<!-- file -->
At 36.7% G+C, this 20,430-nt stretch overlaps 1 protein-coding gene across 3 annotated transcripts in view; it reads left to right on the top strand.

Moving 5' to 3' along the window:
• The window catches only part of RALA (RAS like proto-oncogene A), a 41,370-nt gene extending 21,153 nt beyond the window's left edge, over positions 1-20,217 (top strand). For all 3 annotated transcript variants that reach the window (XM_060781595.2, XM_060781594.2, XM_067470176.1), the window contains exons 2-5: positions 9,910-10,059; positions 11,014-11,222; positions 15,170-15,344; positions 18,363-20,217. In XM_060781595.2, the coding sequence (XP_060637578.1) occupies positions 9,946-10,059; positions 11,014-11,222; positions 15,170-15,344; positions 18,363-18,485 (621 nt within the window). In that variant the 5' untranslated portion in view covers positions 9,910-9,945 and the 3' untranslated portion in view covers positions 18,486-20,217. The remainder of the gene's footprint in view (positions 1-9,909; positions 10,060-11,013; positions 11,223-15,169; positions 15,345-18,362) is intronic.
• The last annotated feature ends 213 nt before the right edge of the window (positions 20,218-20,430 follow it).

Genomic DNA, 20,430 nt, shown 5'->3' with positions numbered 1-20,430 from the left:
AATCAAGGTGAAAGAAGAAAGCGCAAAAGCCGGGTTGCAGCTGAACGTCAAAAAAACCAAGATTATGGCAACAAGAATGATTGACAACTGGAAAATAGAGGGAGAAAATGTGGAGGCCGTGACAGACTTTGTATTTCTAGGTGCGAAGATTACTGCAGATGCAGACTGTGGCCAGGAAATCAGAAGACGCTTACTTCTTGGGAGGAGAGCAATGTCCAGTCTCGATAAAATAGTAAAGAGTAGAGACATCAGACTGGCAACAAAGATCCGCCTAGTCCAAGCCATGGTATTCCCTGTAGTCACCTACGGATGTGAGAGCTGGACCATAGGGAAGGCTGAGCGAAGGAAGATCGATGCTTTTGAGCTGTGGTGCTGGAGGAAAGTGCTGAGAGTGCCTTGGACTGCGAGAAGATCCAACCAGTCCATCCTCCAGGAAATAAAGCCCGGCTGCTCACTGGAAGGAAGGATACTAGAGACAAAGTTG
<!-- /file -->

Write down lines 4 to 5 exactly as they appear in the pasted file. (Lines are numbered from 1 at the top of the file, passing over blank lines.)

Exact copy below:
• The last annotated feature ends 213 nt before the right edge of the window (positions 20,218-20,430 follow it).

Genomic DNA, 20,430 nt, shown 5'->3' with positions numbered 1-20,430 from the left: